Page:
By Kuczma M.E. (ed.)

ISBN-10: 0964095904

ISBN-13: 9780964095908

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**Additional resources for 144 problems of the Austrian-Polish Mathematics Competition, 1978-1993**

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Amer. Math. Soc. 71 (1951), p . 161. , p . 164. (3) Theorem of A. Pelczynski. See A remark on spaces 2X for zero-dimensional 3C, Bull. Polish Acad. Sei. 13 (1965), p . 85. (4) This problem was raised by V. Ponomarev. See A new space of closed subsets and multivalued mappings of bicompact spaces (Russian), Matem. Sb. 48 (1959), p . 195. § 42, il] THE SPACE 47 2X E e m a r k 3. Let us denote, for an arbitrary topological space X, by V(X) the set of all compact subsets of X. Since

E. that C = ~X. By Theorem 4, C—X is closed. Hence there exist, by Theorem 4 of Section III, a compact e^Yspace X*, a point peX*, and a continuous / : C -> X* such that f(C—X) = (p) and / is a homeomorphism of X onto X* — (p). This completes the proof of the first part of the theorem. If X is metric separable, then by the Urysohn Theorem, G can be assumed to be a closed subset of the Hubert cube. Since X* is a continuous image of the compact metric space (7, X* is metrizable by Theorem 3 of Section VI.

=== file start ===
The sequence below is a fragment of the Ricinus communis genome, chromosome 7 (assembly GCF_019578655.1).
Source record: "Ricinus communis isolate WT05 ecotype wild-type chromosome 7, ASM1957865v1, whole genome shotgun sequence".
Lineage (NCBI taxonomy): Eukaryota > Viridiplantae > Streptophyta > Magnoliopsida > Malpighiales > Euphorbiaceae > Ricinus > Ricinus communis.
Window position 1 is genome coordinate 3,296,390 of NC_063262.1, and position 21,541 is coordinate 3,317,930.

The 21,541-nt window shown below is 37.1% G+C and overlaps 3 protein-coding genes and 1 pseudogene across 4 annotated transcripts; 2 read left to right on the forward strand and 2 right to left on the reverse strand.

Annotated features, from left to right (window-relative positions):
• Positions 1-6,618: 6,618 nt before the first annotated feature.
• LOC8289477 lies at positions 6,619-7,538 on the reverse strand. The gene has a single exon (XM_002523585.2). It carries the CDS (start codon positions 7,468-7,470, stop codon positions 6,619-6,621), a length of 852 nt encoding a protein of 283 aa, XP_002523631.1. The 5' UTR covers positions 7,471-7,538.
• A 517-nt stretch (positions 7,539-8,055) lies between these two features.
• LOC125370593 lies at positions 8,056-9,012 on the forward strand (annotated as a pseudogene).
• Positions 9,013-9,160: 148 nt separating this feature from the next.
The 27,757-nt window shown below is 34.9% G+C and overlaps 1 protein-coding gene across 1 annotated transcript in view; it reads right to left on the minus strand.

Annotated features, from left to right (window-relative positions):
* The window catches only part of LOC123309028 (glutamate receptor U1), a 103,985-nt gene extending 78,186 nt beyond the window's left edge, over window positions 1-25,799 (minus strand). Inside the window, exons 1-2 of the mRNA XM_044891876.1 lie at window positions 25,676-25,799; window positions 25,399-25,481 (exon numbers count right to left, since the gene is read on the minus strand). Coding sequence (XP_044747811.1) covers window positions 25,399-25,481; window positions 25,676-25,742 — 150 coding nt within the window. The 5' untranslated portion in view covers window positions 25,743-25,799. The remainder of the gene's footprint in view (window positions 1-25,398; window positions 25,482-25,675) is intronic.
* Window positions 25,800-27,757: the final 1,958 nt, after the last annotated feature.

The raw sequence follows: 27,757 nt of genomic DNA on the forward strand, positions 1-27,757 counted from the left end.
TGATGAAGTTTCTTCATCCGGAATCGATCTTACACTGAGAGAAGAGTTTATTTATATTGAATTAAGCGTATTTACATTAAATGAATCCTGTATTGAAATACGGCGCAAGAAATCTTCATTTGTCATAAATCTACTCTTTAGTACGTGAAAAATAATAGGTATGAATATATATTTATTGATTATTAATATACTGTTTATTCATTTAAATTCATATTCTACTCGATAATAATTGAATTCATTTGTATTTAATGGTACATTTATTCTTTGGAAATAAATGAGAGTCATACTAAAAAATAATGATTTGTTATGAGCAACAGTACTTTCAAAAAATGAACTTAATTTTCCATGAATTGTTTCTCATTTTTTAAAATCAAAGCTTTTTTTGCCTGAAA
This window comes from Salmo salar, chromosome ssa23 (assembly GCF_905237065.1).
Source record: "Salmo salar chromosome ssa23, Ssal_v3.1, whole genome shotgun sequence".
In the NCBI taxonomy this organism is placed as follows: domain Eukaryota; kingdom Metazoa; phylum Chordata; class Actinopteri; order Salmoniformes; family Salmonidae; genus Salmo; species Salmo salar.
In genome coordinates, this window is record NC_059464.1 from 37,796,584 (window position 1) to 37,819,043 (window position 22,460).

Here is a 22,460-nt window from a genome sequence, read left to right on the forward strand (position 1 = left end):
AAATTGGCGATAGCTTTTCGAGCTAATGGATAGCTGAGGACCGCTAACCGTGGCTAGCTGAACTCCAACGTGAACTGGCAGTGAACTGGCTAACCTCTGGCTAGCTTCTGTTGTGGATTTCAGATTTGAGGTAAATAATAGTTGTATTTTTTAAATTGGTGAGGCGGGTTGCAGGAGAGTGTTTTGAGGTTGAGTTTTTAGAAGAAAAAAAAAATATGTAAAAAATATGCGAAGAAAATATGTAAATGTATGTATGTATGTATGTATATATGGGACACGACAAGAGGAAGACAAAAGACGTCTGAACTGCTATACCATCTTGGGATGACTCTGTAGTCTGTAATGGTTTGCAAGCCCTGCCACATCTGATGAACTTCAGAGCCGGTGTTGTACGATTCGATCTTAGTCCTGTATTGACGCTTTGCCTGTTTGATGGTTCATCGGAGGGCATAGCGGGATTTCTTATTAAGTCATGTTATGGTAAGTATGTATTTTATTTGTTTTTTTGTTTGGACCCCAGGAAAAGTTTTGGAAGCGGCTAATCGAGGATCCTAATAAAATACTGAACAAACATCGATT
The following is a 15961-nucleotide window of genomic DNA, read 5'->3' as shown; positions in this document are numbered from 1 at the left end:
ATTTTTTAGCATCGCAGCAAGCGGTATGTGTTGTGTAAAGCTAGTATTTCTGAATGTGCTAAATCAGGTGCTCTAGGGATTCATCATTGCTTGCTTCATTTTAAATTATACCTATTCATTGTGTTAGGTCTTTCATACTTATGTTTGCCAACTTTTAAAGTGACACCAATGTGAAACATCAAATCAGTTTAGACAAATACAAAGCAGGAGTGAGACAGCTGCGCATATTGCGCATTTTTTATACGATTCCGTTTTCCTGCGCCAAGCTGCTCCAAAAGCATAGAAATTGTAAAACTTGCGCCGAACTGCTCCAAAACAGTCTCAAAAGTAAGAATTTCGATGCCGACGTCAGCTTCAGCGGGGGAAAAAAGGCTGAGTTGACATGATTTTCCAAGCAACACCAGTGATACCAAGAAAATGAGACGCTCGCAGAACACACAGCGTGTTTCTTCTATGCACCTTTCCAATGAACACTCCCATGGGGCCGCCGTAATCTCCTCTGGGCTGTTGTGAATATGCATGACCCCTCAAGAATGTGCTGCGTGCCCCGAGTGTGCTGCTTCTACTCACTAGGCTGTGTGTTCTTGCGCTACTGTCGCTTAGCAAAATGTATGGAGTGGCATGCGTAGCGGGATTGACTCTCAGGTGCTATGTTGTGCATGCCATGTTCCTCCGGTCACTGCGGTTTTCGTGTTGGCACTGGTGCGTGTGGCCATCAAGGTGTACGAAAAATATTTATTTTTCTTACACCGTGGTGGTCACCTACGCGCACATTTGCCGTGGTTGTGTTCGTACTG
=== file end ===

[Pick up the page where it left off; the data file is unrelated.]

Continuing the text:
Tn the system of distinguished indices. It is easy to see that two disjoint members of the base must have a common distinguished index and different projections on the corresponding axis. For proving the theorem it suffices to show that, for a given w, every family of disjoint sets of length n is countable. We shall proceed by induction. For n■ = 1, our statement follows from the property just mentioned of disjoin members of the base. Suppose this is true for n — 1. Let G be the family of sets of length n.

### 144 problems of the Austrian-Polish Mathematics Competition, 1978-1993 by Kuczma M.E. (ed.)

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